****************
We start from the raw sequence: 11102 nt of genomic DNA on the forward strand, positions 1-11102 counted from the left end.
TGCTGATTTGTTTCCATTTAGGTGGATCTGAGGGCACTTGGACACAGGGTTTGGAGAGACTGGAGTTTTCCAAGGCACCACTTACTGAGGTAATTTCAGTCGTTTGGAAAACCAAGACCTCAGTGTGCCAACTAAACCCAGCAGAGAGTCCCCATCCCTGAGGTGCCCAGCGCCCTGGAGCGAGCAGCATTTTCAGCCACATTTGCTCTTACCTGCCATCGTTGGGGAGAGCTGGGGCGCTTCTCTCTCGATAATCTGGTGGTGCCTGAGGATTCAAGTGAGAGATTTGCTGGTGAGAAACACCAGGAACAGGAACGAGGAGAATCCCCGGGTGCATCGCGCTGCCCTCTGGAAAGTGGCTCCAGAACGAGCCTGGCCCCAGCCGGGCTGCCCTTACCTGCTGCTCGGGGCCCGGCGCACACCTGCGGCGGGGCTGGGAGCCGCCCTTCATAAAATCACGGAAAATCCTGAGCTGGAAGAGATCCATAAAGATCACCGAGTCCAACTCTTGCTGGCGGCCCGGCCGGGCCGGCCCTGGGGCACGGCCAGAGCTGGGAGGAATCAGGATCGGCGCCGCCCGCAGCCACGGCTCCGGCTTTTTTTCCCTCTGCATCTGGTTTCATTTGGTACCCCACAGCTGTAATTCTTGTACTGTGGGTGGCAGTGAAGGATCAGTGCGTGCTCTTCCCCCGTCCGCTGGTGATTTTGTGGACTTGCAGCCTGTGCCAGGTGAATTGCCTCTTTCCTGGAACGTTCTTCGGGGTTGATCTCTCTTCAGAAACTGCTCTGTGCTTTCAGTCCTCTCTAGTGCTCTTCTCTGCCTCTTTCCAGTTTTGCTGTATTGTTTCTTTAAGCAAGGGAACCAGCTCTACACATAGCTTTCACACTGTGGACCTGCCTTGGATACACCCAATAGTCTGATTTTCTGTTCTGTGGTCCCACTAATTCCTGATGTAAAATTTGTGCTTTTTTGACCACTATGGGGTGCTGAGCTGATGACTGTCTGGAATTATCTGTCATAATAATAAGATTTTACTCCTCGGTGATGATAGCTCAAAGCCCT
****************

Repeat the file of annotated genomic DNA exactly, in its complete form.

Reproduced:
We start from the raw sequence: 11102 nt of genomic DNA on the forward strand, positions 1-11102 counted from the left end.
TGCTGATTTGTTTCCATTTAGGTGGATCTGAGGGCACTTGGACACAGGGTTTGGAGAGACTGGAGTTTTCCAAGGCACCACTTACTGAGGTAATTTCAGTCGTTTGGAAAACCAAGACCTCAGTGTGCCAACTAAACCCAGCAGAGAGTCCCCATCCCTGAGGTGCCCAGCGCCCTGGAGCGAGCAGCATTTTCAGCCACATTTGCTCTTACCTGCCATCGTTGGGGAGAGCTGGGGCGCTTCTCTCTCGATAATCTGGTGGTGCCTGAGGATTCAAGTGAGAGATTTGCTGGTGAGAAACACCAGGAACAGGAACGAGGAGAATCCCCGGGTGCATCGCGCTGCCCTCTGGAAAGTGGCTCCAGAACGAGCCTGGCCCCAGCCGGGCTGCCCTTACCTGCTGCTCGGGGCCCGGCGCACACCTGCGGCGGGGCTGGGAGCCGCCCTTCATAAAATCACGGAAAATCCTGAGCTGGAAGAGATCCATAAAGATCACCGAGTCCAACTCTTGCTGGCGGCCCGGCCGGGCCGGCCCTGGGGCACGGCCAGAGCTGGGAGGAATCAGGATCGGCGCCGCCCGCAGCCACGGCTCCGGCTTTTTTTCCCTCTGCATCTGGTTTCATTTGGTACCCCACAGCTGTAATTCTTGTACTGTGGGTGGCAGTGAAGGATCAGTGCGTGCTCTTCCCCCGTCCGCTGGTGATTTTGTGGACTTGCAGCCTGTGCCAGGTGAATTGCCTCTTTCCTGGAACGTTCTTCGGGGTTGATCTCTCTTCAGAAACTGCTCTGTGCTTTCAGTCCTCTCTAGTGCTCTTCTCTGCCTCTTTCCAGTTTTGCTGTATTGTTTCTTTAAGCAAGGGAACCAGCTCTACACATAGCTTTCACACTGTGGACCTGCCTTGGATACACCCAATAGTCTGATTTTCTGTTCTGTGGTCCCACTAATTCCTGATGTAAAATTTGTGCTTTTTTGACCACTATGGGGTGCTGAGCTGATGACTGTCTGGAATTATCTGTCATAATAATAAGATTTTACTCCTCGGTGATGATAGCTCAAAGCCCT